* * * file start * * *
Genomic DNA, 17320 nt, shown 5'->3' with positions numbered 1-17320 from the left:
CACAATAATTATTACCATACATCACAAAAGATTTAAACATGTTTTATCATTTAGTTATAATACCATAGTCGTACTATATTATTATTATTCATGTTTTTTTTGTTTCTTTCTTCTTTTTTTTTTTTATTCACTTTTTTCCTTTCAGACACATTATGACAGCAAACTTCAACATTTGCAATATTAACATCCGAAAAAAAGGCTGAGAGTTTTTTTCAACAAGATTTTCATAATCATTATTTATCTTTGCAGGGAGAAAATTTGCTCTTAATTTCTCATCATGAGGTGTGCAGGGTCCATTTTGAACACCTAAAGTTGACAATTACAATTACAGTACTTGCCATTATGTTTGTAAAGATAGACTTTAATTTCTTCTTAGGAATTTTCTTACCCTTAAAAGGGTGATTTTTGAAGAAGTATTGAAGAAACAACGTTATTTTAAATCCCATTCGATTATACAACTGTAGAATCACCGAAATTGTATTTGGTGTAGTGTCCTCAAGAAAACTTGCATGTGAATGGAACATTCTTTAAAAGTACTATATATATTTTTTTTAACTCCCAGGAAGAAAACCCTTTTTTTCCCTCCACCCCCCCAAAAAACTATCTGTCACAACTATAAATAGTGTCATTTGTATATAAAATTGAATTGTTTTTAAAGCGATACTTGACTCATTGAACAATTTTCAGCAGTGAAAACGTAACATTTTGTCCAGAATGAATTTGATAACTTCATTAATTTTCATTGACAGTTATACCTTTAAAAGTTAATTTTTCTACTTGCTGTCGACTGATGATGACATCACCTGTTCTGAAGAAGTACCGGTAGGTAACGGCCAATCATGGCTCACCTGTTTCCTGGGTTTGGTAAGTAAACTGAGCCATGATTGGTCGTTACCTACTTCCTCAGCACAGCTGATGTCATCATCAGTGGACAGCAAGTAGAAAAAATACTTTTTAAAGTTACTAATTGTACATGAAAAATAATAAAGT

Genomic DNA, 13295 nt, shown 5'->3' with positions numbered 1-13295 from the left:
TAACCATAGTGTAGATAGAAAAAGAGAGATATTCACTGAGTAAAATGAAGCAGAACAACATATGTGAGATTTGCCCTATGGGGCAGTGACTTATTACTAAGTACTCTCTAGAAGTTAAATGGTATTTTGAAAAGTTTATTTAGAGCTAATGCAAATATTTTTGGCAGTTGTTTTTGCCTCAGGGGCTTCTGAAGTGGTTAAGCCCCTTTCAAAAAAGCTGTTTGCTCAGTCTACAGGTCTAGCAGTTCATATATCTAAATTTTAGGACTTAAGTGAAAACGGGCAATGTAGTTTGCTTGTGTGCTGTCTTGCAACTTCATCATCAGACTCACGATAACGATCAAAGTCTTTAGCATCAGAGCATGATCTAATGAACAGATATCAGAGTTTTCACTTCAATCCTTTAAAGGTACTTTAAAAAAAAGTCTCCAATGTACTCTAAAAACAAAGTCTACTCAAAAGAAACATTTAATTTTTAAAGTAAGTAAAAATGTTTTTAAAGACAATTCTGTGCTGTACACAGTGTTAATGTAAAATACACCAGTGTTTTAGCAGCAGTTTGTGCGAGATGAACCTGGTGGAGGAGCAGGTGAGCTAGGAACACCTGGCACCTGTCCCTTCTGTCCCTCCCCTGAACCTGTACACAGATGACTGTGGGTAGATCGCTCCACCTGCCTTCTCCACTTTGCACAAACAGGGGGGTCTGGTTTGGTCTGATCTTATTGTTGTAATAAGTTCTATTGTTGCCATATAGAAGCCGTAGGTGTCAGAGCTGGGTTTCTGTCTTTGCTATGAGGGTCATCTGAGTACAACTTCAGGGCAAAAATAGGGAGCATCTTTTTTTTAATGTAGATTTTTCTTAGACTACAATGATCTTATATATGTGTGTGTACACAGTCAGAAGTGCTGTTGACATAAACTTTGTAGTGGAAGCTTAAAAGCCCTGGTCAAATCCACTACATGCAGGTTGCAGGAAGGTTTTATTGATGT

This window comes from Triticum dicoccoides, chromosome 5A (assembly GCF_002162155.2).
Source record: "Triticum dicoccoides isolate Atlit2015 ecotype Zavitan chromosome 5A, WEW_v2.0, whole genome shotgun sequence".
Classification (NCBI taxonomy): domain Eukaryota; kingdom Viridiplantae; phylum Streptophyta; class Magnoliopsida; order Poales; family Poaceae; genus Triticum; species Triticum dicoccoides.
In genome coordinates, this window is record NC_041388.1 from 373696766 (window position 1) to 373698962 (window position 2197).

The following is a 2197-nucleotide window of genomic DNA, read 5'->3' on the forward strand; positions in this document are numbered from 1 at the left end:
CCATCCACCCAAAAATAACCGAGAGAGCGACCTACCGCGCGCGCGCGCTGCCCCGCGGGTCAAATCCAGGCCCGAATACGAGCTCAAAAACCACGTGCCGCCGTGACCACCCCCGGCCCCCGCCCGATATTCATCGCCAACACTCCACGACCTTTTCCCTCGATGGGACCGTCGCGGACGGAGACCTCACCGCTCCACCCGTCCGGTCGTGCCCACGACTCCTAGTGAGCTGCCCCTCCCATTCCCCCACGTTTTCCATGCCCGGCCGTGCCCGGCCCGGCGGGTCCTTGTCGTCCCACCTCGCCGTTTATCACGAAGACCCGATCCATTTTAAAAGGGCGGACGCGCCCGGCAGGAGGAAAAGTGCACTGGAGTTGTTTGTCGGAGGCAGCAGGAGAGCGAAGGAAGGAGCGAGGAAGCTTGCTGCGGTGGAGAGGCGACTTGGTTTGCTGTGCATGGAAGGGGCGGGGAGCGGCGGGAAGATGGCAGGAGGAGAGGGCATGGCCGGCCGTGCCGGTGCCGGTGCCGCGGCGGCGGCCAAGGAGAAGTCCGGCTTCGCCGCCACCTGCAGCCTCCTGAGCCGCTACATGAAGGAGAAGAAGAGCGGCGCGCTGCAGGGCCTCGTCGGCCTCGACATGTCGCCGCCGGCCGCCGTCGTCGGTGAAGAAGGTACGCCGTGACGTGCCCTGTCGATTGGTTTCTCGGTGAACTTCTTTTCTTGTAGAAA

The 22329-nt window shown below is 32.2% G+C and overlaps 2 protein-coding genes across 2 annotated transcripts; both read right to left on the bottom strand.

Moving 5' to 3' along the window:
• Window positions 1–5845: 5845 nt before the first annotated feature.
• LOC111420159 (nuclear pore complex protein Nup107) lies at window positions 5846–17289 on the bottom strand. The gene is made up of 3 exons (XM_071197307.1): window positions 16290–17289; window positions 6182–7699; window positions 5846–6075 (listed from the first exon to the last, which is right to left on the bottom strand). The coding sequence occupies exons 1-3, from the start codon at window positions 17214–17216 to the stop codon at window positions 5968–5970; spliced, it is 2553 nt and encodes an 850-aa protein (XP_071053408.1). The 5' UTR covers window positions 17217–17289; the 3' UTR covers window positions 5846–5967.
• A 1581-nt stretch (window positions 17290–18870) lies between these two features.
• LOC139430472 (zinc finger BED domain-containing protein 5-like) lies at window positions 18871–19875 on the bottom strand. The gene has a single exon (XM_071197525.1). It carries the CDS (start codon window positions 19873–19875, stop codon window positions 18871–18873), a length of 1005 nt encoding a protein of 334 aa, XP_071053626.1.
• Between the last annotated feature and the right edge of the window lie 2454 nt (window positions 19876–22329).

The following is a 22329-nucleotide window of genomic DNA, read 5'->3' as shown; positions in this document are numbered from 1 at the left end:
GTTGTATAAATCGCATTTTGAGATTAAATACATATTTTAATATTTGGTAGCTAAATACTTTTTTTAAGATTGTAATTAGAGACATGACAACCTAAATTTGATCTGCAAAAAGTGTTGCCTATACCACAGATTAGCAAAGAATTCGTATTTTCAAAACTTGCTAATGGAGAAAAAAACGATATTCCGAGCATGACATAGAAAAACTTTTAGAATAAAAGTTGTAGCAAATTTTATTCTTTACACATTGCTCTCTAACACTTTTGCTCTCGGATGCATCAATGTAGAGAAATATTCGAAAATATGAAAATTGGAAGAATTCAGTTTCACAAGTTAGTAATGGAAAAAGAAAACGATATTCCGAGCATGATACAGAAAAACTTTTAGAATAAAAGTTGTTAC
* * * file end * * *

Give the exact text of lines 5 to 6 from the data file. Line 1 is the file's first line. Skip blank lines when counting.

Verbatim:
This window comes from Triticum dicoccoides, chromosome 5A (assembly GCF_002162155.2).
Source record: "Triticum dicoccoides isolate Atlit2015 ecotype Zavitan chromosome 5A, WEW_v2.0, whole genome shotgun sequence".